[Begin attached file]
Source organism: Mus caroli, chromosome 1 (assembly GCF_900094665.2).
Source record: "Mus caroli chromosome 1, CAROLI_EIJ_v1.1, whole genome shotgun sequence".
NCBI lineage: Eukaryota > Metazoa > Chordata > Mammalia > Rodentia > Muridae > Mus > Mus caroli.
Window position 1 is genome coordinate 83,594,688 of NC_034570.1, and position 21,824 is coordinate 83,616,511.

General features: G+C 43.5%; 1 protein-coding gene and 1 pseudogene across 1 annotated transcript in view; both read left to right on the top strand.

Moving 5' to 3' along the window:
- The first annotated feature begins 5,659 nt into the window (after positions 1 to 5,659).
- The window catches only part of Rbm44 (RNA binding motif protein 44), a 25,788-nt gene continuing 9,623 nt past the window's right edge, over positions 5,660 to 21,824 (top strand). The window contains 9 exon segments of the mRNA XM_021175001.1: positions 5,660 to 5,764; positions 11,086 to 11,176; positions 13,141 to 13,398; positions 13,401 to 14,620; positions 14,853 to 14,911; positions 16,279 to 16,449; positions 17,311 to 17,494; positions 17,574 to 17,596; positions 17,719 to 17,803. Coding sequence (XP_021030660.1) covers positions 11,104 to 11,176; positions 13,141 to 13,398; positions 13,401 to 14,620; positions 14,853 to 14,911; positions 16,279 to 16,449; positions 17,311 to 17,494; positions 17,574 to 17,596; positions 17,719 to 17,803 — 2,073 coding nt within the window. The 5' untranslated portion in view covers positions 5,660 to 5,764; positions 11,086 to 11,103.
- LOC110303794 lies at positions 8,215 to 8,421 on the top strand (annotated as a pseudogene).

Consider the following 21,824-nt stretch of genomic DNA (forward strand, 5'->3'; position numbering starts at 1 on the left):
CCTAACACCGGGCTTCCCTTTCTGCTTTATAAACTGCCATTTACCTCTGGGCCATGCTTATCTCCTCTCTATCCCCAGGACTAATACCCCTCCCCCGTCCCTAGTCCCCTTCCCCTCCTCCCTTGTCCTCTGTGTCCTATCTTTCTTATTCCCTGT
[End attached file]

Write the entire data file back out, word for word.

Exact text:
Source organism: Mus caroli, chromosome 1 (assembly GCF_900094665.2).
Source record: "Mus caroli chromosome 1, CAROLI_EIJ_v1.1, whole genome shotgun sequence".
NCBI lineage: Eukaryota > Metazoa > Chordata > Mammalia > Rodentia > Muridae > Mus > Mus caroli.
Window position 1 is genome coordinate 83,594,688 of NC_034570.1, and position 21,824 is coordinate 83,616,511.

General features: G+C 43.5%; 1 protein-coding gene and 1 pseudogene across 1 annotated transcript in view; both read left to right on the top strand.

Moving 5' to 3' along the window:
- The first annotated feature begins 5,659 nt into the window (after positions 1 to 5,659).
- The window catches only part of Rbm44 (RNA binding motif protein 44), a 25,788-nt gene continuing 9,623 nt past the window's right edge, over positions 5,660 to 21,824 (top strand). The window contains 9 exon segments of the mRNA XM_021175001.1: positions 5,660 to 5,764; positions 11,086 to 11,176; positions 13,141 to 13,398; positions 13,401 to 14,620; positions 14,853 to 14,911; positions 16,279 to 16,449; positions 17,311 to 17,494; positions 17,574 to 17,596; positions 17,719 to 17,803. Coding sequence (XP_021030660.1) covers positions 11,104 to 11,176; positions 13,141 to 13,398; positions 13,401 to 14,620; positions 14,853 to 14,911; positions 16,279 to 16,449; positions 17,311 to 17,494; positions 17,574 to 17,596; positions 17,719 to 17,803 — 2,073 coding nt within the window. The 5' untranslated portion in view covers positions 5,660 to 5,764; positions 11,086 to 11,103.
- LOC110303794 lies at positions 8,215 to 8,421 on the top strand (annotated as a pseudogene).

Consider the following 21,824-nt stretch of genomic DNA (forward strand, 5'->3'; position numbering starts at 1 on the left):
CCTAACACCGGGCTTCCCTTTCTGCTTTATAAACTGCCATTTACCTCTGGGCCATGCTTATCTCCTCTCTATCCCCAGGACTAATACCCCTCCCCCGTCCCTAGTCCCCTTCCCCTCCTCCCTTGTCCTCTGTGTCCTATCTTTCTTATTCCCTGT